Back in early 2008, I set up an iPhone-optimized Pokédex web app. I pulled information from some of the usual suspects in the online world of Pokémon compendia.
A few people have asked me why I didn’t build it as a native app I could then sell in the App Store for boatloads of cash (because, you know, there’s a huge untapped market for… this).
Well, that’s a good question. A few answers:
- The App Store didn’t exist at the time I created it, and I had no interest in either jailbreaking my iPhone nor in supporting the jailbreak “community.”
- I didn’t (and so far, still don’t) have a developer account with Apple, and I didn’t (and so far, still don’t) know how to build a native iPhone app. Web apps, though, are second nature to me.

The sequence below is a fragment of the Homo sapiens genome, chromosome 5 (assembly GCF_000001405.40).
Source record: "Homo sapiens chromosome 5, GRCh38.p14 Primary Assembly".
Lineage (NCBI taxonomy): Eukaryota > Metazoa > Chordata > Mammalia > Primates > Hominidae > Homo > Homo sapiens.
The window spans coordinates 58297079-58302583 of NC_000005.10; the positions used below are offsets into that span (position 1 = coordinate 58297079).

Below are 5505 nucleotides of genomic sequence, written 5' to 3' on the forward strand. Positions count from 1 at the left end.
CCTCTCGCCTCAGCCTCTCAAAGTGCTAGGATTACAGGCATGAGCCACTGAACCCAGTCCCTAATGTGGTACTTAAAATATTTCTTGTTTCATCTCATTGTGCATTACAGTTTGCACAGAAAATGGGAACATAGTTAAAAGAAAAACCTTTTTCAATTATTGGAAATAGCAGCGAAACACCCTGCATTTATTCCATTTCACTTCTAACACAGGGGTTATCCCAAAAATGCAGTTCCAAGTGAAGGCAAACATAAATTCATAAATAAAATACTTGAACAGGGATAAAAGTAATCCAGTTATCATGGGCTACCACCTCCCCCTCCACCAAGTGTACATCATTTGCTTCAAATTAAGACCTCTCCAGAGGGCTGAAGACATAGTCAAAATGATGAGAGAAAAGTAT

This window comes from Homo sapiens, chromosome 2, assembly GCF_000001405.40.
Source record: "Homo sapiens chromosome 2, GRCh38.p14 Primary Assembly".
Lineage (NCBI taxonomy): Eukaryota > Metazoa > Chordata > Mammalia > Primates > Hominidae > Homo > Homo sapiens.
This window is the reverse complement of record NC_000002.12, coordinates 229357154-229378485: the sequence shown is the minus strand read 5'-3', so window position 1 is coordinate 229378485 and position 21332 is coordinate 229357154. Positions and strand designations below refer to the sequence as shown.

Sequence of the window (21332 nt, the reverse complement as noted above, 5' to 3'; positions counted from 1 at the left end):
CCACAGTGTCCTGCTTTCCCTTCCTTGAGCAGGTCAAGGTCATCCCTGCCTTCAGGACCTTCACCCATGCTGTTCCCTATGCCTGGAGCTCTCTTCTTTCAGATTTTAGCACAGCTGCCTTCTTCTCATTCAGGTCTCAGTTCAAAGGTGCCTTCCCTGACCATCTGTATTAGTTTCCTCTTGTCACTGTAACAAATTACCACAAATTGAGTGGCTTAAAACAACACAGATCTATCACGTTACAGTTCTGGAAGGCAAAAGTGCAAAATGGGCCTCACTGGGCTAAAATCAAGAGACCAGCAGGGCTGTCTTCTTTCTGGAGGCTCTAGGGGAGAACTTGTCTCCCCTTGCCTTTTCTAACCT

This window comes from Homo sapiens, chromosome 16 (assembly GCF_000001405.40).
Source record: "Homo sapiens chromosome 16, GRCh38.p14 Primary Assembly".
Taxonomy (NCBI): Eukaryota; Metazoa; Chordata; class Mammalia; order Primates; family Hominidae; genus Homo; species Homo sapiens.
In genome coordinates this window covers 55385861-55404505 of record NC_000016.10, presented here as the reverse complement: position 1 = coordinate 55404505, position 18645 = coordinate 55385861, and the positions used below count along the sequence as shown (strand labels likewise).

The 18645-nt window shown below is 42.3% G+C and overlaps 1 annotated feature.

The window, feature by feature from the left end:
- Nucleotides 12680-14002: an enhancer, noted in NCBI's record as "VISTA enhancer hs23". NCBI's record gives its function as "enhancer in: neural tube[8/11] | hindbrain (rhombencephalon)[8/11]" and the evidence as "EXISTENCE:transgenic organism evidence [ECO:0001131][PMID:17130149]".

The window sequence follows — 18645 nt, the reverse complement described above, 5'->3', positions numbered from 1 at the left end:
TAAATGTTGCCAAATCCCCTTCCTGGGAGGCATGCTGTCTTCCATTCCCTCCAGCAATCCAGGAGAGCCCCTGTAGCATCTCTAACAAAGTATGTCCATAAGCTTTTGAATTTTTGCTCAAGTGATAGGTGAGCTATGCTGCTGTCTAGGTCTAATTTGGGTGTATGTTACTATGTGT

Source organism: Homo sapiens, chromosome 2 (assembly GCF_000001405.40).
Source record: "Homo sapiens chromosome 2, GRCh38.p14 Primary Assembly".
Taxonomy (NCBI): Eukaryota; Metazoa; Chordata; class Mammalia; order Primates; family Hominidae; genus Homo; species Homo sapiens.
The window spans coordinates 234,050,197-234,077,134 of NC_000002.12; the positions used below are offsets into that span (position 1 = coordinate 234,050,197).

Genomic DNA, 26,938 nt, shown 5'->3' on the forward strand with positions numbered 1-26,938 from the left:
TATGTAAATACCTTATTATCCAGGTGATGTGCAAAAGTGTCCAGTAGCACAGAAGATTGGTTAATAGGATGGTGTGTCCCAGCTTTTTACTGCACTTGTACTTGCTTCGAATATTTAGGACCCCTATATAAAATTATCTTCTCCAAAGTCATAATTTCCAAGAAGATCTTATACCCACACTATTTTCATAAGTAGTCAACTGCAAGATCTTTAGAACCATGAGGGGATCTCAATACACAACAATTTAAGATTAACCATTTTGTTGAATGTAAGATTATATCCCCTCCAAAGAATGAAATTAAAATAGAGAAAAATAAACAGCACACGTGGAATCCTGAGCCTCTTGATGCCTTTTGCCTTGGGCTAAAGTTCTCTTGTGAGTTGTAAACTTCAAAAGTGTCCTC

- It seemed clear to me that Apple wouldn’t (or, more accurately, shouldn’t) approve such an app. The entire contents of the app would be in violation of copyright, and there’s no way (that I could see) that Nintendo would license the content under the circumstances.
As far as I was concerned, that was pretty much it. The only way a Pokédex could live on the iPhone was as a web app. I’ve since learned that, whatever criteria they do employ in approving apps, copyrighted content does not appear to be a “dealbreaker” for Apple. I think it’s safe to say that Apple wouldn’t approve an unauthorized Pokémon game for the iPhone, but there are currently four Pokédex apps in the App Store.
Anyway… my iPokédex web app lives on. I just finished some updates: mostly some minor bug fixes, but also some visual refinements. Overall the improvements are slight, but I’m still pretty pleased with how well it works and how useful it is, especially considering that I essentially created it in an evening.
If you haven’t checked it out (ever, or lately), take a look now… especially on an iPhone!